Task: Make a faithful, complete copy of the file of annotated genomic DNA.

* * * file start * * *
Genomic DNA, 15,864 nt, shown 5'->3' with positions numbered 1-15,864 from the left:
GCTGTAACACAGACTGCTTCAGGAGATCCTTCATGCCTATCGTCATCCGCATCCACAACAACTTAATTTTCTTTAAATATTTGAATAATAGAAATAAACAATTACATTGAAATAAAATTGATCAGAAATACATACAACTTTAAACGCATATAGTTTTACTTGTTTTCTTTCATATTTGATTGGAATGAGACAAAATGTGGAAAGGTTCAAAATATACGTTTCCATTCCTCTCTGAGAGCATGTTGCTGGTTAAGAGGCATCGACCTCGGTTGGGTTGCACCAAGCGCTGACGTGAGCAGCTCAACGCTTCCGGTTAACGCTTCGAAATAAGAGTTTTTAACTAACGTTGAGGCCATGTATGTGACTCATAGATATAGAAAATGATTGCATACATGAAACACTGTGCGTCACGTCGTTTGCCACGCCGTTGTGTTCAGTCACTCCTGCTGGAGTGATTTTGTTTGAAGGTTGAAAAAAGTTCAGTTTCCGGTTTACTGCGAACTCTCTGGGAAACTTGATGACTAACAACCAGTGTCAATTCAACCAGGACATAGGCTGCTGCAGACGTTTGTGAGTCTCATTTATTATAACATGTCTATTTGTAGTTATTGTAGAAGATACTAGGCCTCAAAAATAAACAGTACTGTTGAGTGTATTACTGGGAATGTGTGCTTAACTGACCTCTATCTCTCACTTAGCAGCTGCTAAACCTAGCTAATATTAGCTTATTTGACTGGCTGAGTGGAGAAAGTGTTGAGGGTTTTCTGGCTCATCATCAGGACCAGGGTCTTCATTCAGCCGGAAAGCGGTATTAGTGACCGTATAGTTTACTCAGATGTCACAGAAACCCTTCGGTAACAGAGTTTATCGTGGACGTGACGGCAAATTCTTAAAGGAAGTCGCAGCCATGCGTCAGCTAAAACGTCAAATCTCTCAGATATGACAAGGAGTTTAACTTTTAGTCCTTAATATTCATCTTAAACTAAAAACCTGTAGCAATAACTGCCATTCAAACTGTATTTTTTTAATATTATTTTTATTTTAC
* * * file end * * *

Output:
Genomic DNA, 15,864 nt, shown 5'->3' with positions numbered 1-15,864 from the left:
GCTGTAACACAGACTGCTTCAGGAGATCCTTCATGCCTATCGTCATCCGCATCCACAACAACTTAATTTTCTTTAAATATTTGAATAATAGAAATAAACAATTACATTGAAATAAAATTGATCAGAAATACATACAACTTTAAACGCATATAGTTTTACTTGTTTTCTTTCATATTTGATTGGAATGAGACAAAATGTGGAAAGGTTCAAAATATACGTTTCCATTCCTCTCTGAGAGCATGTTGCTGGTTAAGAGGCATCGACCTCGGTTGGGTTGCACCAAGCGCTGACGTGAGCAGCTCAACGCTTCCGGTTAACGCTTCGAAATAAGAGTTTTTAACTAACGTTGAGGCCATGTATGTGACTCATAGATATAGAAAATGATTGCATACATGAAACACTGTGCGTCACGTCGTTTGCCACGCCGTTGTGTTCAGTCACTCCTGCTGGAGTGATTTTGTTTGAAGGTTGAAAAAAGTTCAGTTTCCGGTTTACTGCGAACTCTCTGGGAAACTTGATGACTAACAACCAGTGTCAATTCAACCAGGACATAGGCTGCTGCAGACGTTTGTGAGTCTCATTTATTATAACATGTCTATTTGTAGTTATTGTAGAAGATACTAGGCCTCAAAAATAAACAGTACTGTTGAGTGTATTACTGGGAATGTGTGCTTAACTGACCTCTATCTCTCACTTAGCAGCTGCTAAACCTAGCTAATATTAGCTTATTTGACTGGCTGAGTGGAGAAAGTGTTGAGGGTTTTCTGGCTCATCATCAGGACCAGGGTCTTCATTCAGCCGGAAAGCGGTATTAGTGACCGTATAGTTTACTCAGATGTCACAGAAACCCTTCGGTAACAGAGTTTATCGTGGACGTGACGGCAAATTCTTAAAGGAAGTCGCAGCCATGCGTCAGCTAAAACGTCAAATCTCTCAGATATGACAAGGAGTTTAACTTTTAGTCCTTAATATTCATCTTAAACTAAAAACCTGTAGCAATAACTGCCATTCAAACTGTATTTTTTTAATATTATTTTTATTTTAC